Spotting resilience in pigs

Single time-point measurements have been said to be of limited value because they do not measure responses to and recovery from stressors. Although there are exceptions, such as productive longevity as it is a single measurement of the accumulated consequence of adaptive capacity and resilience. Otherwise repeated measurements over time have been found to be key to determine resilience in animals. This is where new technologies, such as automated monitoring, sensors and computer vision come into their own greatly facilitating the ability of producers to collect data from repeated individual measurements in pigs on farm. It is also making the recording of individual feed intake in group-housed pigs more accessible, which would otherwise be difficult to do on farms.

Recently several research groups have taken different approaches to measuring resilience in pigs, some using production data, some behavioural data and others are currently using artificial intelligence to monitor tail posture in pigs. But what they all have in common is, that they are looking at repeated observations to detect the number of fluctuations or deviations from an expected standard over time. Some suggest that the individual day-to-day variation in feed intake could be utilized to quantify resilience to heat stress, whereby pigs with more day-to-day variation in feed intake would indicate that pigs are less resilient.

Genetic researchers in the US confirmed that fluctuations in feed intake or duration at the feeder over time are indicators for resilience in pigs to a variety of stressors, including disease and can be used as heritable measures of general resilience in pigs. The variance of deviations in daily feed intake and deviations in daily duration at the feeder during the finishing phase were positively genetically correlated to mortality and number of treatments required in pigs. A pig welfare research group from the Netherlands are using the pig’s tail posture and intactness as the main indicator for resilience. The theory behind it being that more resilient pigs are less inclined to start tail biting and this is also related to tail posture – curly versus straight.

Managing for resilience in pigs

Geneticists have certainly started to pave the way to breed more resilient pigs by determining phenotypic parameters that are suitable as resilience indicators. Behavioural research is highlighting the opportunity to improve resilience in pigs through management practices, such as enriched housing. In piglets the location of sow feeders during lactation have been shown to matter in the piglet’s ability to adapt to the weaning process.

Nutritional solutions that help to build the adaptive capacity of the pig to stressors for more energy efficient responses could also play a role in managing resilience. For sure more research is underway to gain a better understanding of how nutrition and other management practices can effectively support pig resilience.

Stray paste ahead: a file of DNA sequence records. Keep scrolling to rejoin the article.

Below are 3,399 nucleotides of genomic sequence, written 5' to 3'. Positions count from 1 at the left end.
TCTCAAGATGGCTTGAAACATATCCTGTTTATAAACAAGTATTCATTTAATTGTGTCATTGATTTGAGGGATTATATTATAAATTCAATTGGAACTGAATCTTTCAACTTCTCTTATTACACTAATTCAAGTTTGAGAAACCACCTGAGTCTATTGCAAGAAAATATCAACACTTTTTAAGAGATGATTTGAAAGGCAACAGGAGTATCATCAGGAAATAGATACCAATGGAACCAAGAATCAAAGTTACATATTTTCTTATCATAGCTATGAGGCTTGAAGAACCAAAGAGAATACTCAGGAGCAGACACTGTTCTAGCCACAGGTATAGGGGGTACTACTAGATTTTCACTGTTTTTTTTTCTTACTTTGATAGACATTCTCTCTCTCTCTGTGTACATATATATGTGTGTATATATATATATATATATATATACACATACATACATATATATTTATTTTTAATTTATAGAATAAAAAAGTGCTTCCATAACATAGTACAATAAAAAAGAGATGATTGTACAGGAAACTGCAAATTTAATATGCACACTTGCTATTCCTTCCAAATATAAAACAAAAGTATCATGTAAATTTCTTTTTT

Closing remarks

The resilience approach requires us to make a shift in how we evaluate the impact of breeding and management strategies in pigs. While the proposed resilience indicators are not always easy to measure under commercial conditions using conventional practices, the development of new technologies helping farmers to monitor individual animals for precision livestock farming is certainly speeding up progress required to facilitate this.

This approach also highlights the need for adaptability to future events over optimization and improving efficiency under known conditions for pigs and farms. There is no time like the present Covid 19 crisis to remind us of the uncertainty and unpredictability in our lives and farming, bringing home the need for resilience.


Published in International Pig Topics, October 2020 by Gwendolyn Jones

Relevant articles

Resilience – economic value in animal production

Creating resilience in pigs through artificial intelligence

Farm resilience starts in the cow

Animal resilience – Harnessing the power of plants

Plant extracts in animal feed – Why formulation matters

Plant extracts are often all thrown into the same pot, when in fact there are many different types of herbs and spices that could be used in products formulated for the use in animal feed. Plus, there are a multitude of possibilities to combine them and additional factors that will differentiate products containing plant extracts formulated for the use in animal feed. So, the reality is they are not all the same.

The type and combination of plant extracts is only one of the factors that determines the function and effectiveness of what is currently sold into animal feed as “plant extracts”.  What looks promising in an in vitro experiment might not always be practical and cost-effective in vivo.  The question will always be: have the plant extracts been tested at different dosages in the animal and in what species?

Here are 3 of the key factors that need to be considered when formulating and designing feed solutions based on plant extracts.